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India’s Internet Clampdown Is No Laughing Matter

Surekha Pillai 30 Aug 2012

If the cardinal rule of crisis management is to promptly correct misinformation, the Indian government recently demonstrated a unique way of doing that by issuing orders to internet service providers to block over 300 web pages and 15 Twitter handles, to contain ‘hateful’ content that purportedly posed a threat to national security.  

The clampdown was the government’s quick fix solution to end simmering communal tensions in some parts of Assam, a North Eastern state of India, the aftermath of which included a mass exodus of North Easterners from Bangalore, fearing attacks. You can read the chronology of events here

As if the myopic vision with which the government dealt with the situation wasn’t enough, the futility of such an exercise was compounded by a comedy of errors. Not only was the Twitter block ineffective with all the ‘blocked’ users ironically using Twitter to express outrage and protest being blocked on Twitter, the ‘block list’ included people who were not responsible for any hate speech by any stretch of the imagination.

To add further insult to injury, the web pages ordered by the government to be shut down included posts meant to debunk rumours and contain the spread of misinformation. The government, providing more evidence of how serious it was about this business – so serious that it lost all sense of humour –ordered a shutdown of six parody Twitter accounts of the Prime Minister.

In the midst of all this, the Indian Minister of State for communications and information technology’s account was erroneously blocked by Twitter. Overall, the ham-handed manner in which the government handled the situation has met with a plenty criticism  as well as mockery even as the government continues to defend its actions.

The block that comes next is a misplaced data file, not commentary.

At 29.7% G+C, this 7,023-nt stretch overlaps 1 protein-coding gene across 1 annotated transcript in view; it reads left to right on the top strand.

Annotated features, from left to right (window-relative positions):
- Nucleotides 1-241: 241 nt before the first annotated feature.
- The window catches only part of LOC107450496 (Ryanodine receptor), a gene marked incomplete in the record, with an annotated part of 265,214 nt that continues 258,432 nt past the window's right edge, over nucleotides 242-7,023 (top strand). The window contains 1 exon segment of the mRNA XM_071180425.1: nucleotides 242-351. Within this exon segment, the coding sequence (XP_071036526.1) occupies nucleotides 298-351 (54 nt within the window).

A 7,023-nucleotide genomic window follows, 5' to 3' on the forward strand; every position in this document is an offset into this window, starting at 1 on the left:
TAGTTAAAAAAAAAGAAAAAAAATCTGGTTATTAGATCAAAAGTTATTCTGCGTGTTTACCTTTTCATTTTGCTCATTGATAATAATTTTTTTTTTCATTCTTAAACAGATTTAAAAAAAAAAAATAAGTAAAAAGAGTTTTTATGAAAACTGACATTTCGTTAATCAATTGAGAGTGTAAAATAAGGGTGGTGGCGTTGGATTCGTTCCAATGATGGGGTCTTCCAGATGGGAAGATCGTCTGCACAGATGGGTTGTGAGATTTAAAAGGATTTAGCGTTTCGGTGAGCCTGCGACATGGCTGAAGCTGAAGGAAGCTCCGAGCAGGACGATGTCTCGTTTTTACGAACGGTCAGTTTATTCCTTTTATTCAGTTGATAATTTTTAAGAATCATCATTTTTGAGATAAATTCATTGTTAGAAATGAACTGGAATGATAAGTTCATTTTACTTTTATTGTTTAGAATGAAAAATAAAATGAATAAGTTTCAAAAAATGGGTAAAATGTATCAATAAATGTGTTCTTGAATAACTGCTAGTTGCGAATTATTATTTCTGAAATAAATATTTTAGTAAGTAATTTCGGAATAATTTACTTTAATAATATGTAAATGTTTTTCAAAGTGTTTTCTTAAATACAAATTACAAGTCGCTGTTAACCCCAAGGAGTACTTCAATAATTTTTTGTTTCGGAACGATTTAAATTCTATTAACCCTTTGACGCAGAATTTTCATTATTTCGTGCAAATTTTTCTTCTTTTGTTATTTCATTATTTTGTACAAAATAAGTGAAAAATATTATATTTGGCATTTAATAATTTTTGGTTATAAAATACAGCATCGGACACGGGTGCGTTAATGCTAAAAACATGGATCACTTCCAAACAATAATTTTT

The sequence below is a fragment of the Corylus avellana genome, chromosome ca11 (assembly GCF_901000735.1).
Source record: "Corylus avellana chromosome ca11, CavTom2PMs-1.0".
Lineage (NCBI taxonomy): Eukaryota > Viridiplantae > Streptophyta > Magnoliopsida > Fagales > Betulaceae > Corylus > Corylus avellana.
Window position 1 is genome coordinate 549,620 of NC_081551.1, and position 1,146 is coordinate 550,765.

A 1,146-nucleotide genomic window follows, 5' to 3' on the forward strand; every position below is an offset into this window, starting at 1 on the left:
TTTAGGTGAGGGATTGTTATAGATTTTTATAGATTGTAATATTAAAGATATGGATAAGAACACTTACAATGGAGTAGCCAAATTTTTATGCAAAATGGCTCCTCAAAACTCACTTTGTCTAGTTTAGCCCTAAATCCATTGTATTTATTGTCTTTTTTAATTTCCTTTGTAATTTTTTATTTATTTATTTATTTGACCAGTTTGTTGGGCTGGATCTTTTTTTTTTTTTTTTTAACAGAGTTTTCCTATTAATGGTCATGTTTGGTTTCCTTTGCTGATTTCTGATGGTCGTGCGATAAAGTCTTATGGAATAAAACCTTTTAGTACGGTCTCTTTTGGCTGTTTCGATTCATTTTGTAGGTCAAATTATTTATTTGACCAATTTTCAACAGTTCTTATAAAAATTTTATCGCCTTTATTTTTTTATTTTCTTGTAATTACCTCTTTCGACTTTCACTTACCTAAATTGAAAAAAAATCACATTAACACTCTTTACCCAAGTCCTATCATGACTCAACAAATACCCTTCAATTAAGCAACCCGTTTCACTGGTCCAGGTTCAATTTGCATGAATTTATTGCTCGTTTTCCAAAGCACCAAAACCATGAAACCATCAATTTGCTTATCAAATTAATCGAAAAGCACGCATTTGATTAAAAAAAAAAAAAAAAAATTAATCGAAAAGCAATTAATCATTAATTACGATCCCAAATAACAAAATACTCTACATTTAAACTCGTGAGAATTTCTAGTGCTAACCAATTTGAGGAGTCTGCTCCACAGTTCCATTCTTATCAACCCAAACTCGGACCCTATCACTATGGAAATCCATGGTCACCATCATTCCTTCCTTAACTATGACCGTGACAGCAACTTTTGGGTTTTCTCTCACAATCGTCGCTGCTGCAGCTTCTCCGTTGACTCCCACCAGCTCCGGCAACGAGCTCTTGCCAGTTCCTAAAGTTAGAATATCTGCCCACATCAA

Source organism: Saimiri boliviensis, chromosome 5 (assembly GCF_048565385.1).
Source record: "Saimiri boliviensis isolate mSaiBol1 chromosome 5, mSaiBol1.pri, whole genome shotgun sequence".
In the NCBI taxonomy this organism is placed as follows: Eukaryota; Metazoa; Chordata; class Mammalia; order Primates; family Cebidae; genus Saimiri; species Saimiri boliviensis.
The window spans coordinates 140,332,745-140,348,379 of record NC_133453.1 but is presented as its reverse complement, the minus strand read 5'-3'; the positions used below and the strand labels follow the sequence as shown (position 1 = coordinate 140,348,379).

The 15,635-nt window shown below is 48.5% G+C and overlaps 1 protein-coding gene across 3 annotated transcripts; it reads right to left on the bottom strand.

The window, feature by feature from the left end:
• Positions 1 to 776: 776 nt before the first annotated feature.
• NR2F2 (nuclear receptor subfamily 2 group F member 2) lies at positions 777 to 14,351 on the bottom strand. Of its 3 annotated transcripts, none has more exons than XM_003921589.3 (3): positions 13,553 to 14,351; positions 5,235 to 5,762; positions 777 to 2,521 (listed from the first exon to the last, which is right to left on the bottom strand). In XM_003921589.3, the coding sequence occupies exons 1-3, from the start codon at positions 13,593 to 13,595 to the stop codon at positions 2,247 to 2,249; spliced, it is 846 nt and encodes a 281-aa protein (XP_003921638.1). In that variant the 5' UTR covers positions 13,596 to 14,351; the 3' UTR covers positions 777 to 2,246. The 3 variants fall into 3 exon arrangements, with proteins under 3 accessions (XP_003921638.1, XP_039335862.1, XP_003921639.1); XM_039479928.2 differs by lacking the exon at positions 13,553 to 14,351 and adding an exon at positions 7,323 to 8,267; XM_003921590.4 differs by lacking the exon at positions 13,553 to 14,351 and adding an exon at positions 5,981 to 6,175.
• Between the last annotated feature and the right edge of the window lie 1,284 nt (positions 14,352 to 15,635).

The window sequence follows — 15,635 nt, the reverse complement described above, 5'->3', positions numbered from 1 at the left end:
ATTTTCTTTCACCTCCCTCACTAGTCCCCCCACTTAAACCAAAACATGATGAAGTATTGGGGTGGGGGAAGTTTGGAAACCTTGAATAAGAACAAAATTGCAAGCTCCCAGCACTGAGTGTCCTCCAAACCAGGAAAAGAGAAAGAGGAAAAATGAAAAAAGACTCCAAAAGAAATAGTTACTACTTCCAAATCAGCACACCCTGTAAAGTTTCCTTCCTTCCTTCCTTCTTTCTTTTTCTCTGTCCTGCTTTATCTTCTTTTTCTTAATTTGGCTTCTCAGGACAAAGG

While all this is partly amusing, it is no laughing matter that, not only does the government of the world’s largest democracy support militant censorship; it is also clueless as to how the Internet and social media function. At a time when it should be embracing social media, especially during crises, to share information and updates real time, the Indian government is exploring ways to curtail free speech.

It needs to realise that one cannot simply switch off the internet, that the best approach aims to manage and participate, and that this should form the strategy. Ironically, the government turned to social media a few days after the shutdown orders to issue statements after the parliamentary proceedings were disrupted.

The debate on whether social media should be regulated in India will continue to rage. The equivalent of a self-regulating body such as the Advertising Standards Council of India or the Press Council of India will not work in this case given the diverse and vast number of users. The judiciary needs to be strengthened and an effective redressal mechanism developed to promptly address all complaints and allow immediate action for approving or removing ‘objectionable’ content.

This is the time for communications professionals to not only closely follow the narrative, but also participate in the discussion, defend freedom of speech, promote transparency and encourage disclosure practices among clients. Much of how this narrative shapes will determine how the media landscape and communications practices evolve in the country.

As I conclude this piece, President Obama is on Reddit answering questions. Hopefully, our government will take note.

Surekha Pillai is a communications professional based in India. She consults with Edelman. 

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